Personality-wise, there's a reason he's not scarier.  He's a flake, probably more than a little damaged by his habits, and prone to flashbacks.  The few times I've used him, I've based him on Keanu Reeves' character in "River's Edge."  He's usually in over his head and easily led.  Of the three, he's the one I've used most, but even that wasn't often.  I think he most notably featured in a Stronghold breakout, where the heroes encountered him out of costume and didn't know what to expect until it was too late.

Next time, another three lesser lights.

Sunday, May 24, 2015

Classic Enemies: My Favorite Monster

Today, I made my annual pilgrimage to Comicpalooza, Houston's biggest comics/media con.  My personal highlight was meeting Walter Simonson and getting my "Thor" Omnibus and a reprint collection of his 70s "Manhunter" comic signed.  Along the way, I got to see a bunch of terrific cosplayers in action and generally soak up the positive geek vibes.  Good times.

And how about this illustration?
So it's fitting, I guess, that tonight features another one of my favorite villains in Classic Enemies, The Monster.  Created by the late Mark Williams, this guy is just so great.  He epitomizes the whole notion of "Your campaign will be different" that was so important to early Champions products, before the Champions Universe got codified into statuary.  On the surface, The Monster is a ravenous killing machine, extremely tough, extremely fast, extremely strong, and capable of generating 5d6+1 Hand-to-Hand Killing Attacks.  He is walking death and that's pretty much his entire motivation.  Which would be kind of boring, except...

No one knows why.  At least, no one outside of you the GM knows why for your game.  Is The Monster a supernatural horror? If so, where did he come from? Does he serve someone stronger/worse? What is his purpose? Or maybe he's a mechanical horror, created by a twisted genius with a flare for the Gothic instead? What if he's actually an alien probe, not from space, but from a dark dimension adjacent to ours (Ravenloft Champions, anyone?).  There's a multitude of possibilities, and Classic Enemies provides no correct answer.  And that's the way it should be.The GM should always have the last word about how something works in his or her campaign, and The Monster is the horrible, blood-drenched, maniacally cackling poster child of this philosophy.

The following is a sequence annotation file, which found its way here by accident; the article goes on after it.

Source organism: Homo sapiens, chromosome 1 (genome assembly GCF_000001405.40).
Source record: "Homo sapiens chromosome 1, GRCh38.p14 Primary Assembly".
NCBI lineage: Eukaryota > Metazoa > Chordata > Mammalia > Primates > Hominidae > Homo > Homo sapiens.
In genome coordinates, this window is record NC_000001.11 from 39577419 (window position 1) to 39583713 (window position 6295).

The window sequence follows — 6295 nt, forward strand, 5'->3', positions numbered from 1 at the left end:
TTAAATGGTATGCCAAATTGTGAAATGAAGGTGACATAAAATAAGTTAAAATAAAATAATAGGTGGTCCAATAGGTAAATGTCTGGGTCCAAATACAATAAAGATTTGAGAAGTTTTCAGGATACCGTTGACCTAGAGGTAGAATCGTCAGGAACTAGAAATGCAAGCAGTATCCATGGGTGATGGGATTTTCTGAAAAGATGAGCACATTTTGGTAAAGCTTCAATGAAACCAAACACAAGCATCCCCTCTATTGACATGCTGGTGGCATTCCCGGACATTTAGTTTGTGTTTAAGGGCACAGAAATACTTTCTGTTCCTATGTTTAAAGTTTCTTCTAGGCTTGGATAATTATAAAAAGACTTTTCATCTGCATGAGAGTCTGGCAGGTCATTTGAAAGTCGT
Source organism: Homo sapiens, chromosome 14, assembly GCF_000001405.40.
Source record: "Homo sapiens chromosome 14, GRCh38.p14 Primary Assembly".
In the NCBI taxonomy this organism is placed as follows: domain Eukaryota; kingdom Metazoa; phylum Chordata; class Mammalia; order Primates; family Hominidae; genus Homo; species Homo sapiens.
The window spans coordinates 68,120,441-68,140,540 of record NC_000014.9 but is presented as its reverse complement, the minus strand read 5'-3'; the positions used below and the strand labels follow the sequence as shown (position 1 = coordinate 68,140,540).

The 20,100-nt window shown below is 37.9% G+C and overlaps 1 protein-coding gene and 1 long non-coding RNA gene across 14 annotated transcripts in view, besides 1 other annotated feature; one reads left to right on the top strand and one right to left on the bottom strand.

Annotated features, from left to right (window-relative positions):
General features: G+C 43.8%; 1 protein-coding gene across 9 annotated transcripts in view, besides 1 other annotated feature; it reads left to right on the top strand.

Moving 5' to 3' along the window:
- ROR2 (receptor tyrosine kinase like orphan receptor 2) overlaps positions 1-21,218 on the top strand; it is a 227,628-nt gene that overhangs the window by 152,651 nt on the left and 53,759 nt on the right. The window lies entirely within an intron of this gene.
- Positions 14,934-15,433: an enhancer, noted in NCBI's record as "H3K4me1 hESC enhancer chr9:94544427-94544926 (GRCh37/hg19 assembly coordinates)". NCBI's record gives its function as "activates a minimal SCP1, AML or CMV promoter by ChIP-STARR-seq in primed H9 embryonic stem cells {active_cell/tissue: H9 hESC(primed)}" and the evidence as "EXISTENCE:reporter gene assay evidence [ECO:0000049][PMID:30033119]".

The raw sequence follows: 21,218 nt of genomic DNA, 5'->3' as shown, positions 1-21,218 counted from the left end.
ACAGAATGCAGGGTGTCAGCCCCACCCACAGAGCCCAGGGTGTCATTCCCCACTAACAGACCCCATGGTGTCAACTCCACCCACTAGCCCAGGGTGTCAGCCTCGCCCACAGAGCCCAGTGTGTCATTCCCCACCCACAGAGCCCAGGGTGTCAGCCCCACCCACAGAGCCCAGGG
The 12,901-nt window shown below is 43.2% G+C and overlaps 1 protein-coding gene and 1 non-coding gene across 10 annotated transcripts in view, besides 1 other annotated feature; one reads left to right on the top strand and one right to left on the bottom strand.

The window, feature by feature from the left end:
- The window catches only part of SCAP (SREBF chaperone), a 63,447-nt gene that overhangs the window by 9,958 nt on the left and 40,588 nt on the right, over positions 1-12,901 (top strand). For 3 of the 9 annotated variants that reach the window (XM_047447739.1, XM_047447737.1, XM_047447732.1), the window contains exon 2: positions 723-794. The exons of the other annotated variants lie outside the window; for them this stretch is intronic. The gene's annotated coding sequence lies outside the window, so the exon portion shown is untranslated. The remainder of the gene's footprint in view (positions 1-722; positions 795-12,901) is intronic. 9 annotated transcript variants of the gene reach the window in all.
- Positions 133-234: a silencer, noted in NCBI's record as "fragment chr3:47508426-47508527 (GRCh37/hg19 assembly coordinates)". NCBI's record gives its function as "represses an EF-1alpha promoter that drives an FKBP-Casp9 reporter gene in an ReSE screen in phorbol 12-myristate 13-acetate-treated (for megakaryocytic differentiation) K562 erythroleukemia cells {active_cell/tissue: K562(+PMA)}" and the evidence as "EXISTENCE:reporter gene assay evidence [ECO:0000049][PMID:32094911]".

Go forth, my Monster! Wreak havoc! Kill! KILL! KILL!

Friday, May 22, 2015

Classic Enemies: Jonny Li's Temple of Kung-Fu!

One thing that strikes me as I go through Classic Enemies is how well it covers multiple power levels.  Yesterday, we looked at the ridiculously overpowered Menton. Today, we get quite the opposite.

Mongoose was created by Glenn Thain. He's a low-powered martial artist (240 points, 10 of them in Bases) with a particular hatred for Cobra's COIL (they kind of tried to kill him, so it's justified). In another world, he might be a hero, but in the Champions Universe, he finances his war against the scaly villains with bank robberies and the like.  In this respect, he's like Dragon Master without the anti-China politics, or Lady Blue without the charity. What he might lack in complete and total originality, he more than makes up for in fun factor.  Mongoose is a flashy hyperconfident showoff who'll leap before he looks nine times out of ten (and the last he'll do with his eyes closed).

He's also got kind of an Iron Fist thing, where he focuses his chi and unleashes a potent Armor Piercing kick.  It's easily his most powerful attack, but it does tire him out quickly.

With his flashy (possibly annoying) style, he makes a great foil for a PC martial artist, particularly one with an overly serious outlook.  His hatred of COIL makes him a potential uneasy ally, though almost certainly an annoying one.  Or a DNPC, looking to enroll in a self-defense course finds herself not only studying at Jonny Li's Temple of Kung-Fu (a chain of martial arts studios owned by Mongoose's secret identity), but she might get recruited into his army of martial artists, hellbent on taking down COIL.

Or, she could end up dating him...